a PSC Research Project
This project addresses critical gaps in the literatures on prisoner reentry and on the transition to adulthood among vulnerable populations: the role of social contexts. First, what we know about reconstructing one’s life after incarceration is mostly based on individual-level factors such as criminal history. Moreover, this research rarely focuses on the challenges facing people released during the transition to adulthood. Second, we know little about the role of social contexts in the transition to adulthood generally, and nothing about the importance of social contexts for formerly incarcerated young adults. This project investigates the role of two key contexts – neighborhoods and households – in the transition to adulthood among formerly incarcerated young people. Our aims are as follows:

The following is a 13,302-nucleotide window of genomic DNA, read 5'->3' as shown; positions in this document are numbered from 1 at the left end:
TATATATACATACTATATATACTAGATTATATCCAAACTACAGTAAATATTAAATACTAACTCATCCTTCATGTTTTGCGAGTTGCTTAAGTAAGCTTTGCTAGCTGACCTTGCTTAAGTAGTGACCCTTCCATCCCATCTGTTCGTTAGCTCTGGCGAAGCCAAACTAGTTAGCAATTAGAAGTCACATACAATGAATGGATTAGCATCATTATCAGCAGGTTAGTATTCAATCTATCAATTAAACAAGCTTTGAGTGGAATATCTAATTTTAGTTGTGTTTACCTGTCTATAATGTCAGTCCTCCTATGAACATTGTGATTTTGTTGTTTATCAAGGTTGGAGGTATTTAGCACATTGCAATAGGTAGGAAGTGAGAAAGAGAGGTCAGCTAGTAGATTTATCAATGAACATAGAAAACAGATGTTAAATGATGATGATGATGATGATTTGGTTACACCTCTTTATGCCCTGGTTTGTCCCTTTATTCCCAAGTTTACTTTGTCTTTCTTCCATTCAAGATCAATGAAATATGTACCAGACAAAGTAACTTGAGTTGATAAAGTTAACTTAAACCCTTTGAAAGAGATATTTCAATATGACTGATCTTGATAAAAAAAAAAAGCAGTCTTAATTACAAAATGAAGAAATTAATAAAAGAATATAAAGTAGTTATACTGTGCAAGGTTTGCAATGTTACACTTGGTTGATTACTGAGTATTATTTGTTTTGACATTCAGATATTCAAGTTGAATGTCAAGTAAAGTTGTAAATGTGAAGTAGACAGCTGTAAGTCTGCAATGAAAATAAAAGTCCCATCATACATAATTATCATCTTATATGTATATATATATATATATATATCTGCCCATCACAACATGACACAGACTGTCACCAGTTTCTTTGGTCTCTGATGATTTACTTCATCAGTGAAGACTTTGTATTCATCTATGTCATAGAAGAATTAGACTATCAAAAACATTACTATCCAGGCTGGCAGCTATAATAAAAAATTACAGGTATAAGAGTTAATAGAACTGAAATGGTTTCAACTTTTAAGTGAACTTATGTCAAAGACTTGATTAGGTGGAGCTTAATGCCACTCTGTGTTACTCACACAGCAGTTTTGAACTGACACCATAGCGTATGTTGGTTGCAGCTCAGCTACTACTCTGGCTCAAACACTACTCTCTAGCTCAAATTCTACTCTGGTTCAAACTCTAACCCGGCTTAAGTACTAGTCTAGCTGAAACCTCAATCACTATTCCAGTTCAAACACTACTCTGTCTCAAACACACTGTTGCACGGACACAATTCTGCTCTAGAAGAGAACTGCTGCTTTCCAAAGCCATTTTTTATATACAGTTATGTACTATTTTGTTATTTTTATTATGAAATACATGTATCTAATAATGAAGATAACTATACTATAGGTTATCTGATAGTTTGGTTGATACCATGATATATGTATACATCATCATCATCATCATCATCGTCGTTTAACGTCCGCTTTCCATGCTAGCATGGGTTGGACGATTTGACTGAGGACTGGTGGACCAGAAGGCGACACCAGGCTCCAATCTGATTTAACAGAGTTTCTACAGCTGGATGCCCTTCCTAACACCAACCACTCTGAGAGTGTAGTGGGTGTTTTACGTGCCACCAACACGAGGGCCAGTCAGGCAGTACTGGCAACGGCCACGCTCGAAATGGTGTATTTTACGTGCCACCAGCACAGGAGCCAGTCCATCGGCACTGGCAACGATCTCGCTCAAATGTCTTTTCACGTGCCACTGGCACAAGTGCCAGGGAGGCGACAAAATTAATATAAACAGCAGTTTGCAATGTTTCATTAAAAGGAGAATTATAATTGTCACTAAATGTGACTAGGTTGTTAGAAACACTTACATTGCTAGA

1. Investigate the social and institutional processes that sort formerly incarcerated young adults into more or less advantaged and disadvantaged social contexts – neighborhoods and households – after their release from prison.
2. Examine the effects of neighborhood and household contexts on outcomes critical to the transition to adulthood, including employment, schooling, substance use, and further criminal justice system involvement.
|Funding:||National Science Foundation (SES 1060708)|
Funding Period: 04/01/2011 to 03/31/2014